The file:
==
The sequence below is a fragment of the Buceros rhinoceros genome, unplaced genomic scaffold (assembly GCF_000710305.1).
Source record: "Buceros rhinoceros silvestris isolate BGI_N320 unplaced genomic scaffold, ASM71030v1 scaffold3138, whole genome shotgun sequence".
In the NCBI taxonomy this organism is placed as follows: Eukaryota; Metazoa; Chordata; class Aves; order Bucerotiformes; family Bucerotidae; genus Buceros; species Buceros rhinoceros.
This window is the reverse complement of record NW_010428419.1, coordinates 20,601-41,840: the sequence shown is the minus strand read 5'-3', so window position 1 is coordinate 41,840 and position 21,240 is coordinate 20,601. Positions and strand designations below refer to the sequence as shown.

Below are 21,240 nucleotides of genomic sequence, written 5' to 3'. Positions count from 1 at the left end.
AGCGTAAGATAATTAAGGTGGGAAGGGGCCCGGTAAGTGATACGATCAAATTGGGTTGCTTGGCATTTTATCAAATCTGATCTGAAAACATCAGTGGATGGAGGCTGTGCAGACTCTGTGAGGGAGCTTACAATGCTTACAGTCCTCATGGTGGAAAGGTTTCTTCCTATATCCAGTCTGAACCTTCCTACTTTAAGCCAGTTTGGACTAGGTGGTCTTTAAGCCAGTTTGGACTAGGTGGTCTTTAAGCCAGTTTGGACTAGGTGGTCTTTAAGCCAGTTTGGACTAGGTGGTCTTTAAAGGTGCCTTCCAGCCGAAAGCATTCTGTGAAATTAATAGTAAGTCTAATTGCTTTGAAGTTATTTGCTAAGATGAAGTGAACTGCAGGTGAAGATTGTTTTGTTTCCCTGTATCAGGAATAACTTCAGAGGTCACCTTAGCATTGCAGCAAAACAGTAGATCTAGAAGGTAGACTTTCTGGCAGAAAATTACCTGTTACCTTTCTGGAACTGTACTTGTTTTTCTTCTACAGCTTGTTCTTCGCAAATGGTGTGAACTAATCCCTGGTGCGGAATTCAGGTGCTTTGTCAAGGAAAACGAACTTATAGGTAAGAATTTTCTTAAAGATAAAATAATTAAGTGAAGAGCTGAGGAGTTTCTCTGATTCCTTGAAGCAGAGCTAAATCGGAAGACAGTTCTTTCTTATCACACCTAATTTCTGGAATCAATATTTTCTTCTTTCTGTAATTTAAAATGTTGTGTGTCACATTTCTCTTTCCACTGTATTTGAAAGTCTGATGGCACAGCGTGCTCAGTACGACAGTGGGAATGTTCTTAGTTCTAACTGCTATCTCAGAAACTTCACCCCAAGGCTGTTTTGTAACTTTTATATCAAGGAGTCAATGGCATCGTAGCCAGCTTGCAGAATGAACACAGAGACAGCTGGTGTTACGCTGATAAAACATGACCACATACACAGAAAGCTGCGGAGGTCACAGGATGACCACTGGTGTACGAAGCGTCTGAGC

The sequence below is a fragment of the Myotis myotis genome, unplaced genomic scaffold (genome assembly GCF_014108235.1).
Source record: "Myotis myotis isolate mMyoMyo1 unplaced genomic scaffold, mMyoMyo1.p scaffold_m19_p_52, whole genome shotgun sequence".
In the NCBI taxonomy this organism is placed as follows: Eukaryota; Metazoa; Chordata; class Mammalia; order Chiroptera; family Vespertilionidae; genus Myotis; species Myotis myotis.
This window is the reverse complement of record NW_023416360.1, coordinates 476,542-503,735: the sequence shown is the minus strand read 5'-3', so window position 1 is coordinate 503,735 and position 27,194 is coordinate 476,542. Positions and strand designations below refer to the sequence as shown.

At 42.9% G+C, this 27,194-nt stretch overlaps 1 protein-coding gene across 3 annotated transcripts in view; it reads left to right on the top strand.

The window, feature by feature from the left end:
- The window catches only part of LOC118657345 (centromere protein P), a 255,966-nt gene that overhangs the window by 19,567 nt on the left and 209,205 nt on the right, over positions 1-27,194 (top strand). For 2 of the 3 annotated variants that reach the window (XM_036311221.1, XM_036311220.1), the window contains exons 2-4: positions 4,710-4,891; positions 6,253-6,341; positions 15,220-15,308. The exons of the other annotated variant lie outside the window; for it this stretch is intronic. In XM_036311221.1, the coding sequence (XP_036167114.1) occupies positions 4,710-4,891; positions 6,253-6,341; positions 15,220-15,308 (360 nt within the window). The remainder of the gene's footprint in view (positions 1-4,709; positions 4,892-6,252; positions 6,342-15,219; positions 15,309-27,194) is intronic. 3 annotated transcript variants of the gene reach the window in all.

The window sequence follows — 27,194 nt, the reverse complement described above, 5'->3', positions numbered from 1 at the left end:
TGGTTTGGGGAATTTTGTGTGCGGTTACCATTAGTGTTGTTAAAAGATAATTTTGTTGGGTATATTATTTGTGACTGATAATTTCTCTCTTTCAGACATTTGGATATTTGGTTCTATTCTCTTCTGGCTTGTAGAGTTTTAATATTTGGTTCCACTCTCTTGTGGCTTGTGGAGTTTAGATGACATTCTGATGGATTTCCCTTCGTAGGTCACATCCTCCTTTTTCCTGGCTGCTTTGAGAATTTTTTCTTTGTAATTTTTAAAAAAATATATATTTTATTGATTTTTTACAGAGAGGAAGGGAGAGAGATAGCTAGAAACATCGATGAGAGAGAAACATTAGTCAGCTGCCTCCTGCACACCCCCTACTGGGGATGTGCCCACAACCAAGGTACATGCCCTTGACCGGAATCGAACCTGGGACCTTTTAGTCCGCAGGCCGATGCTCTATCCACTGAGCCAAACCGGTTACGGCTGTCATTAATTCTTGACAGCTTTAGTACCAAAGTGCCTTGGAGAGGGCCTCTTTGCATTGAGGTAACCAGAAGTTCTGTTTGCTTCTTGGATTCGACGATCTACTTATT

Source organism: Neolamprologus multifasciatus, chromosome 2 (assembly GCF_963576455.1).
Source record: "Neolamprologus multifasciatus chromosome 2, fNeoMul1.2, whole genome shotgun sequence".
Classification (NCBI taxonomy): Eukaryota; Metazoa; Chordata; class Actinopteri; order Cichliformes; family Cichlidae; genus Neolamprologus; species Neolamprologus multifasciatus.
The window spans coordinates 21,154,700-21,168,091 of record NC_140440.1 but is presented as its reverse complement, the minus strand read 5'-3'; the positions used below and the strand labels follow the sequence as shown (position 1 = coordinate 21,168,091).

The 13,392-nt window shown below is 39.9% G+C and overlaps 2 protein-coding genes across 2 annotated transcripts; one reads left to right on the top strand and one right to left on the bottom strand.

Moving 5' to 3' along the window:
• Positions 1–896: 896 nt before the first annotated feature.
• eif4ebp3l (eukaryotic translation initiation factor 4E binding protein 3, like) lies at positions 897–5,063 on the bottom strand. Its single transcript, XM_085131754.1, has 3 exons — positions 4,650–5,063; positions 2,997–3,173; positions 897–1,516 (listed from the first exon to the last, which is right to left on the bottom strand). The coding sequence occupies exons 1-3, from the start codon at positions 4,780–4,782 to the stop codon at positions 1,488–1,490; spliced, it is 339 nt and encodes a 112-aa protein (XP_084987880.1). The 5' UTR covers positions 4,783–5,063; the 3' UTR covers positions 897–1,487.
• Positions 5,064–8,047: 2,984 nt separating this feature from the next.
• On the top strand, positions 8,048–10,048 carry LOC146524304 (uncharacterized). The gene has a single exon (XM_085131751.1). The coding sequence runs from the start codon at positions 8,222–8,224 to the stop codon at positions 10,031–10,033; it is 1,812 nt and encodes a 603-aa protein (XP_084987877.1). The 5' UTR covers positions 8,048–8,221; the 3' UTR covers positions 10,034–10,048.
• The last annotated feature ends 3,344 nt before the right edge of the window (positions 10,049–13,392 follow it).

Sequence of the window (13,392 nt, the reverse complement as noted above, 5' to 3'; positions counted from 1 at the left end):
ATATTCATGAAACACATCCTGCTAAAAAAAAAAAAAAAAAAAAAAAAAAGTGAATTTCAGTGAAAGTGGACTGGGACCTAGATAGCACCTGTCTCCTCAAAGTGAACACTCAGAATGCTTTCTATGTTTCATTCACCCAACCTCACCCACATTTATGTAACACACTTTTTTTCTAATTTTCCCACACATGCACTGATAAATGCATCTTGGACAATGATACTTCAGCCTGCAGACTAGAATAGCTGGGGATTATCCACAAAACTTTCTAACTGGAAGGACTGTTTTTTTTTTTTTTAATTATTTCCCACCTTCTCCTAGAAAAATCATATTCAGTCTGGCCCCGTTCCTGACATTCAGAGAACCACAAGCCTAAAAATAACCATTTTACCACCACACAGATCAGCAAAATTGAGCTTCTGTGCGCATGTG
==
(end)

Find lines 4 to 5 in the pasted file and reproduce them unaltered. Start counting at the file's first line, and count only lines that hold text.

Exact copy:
This window is the reverse complement of record NW_010428419.1, coordinates 20,601-41,840: the sequence shown is the minus strand read 5'-3', so window position 1 is coordinate 41,840 and position 21,240 is coordinate 20,601. Positions and strand designations below refer to the sequence as shown.

Below are 21,240 nucleotides of genomic sequence, written 5' to 3'. Positions count from 1 at the left end.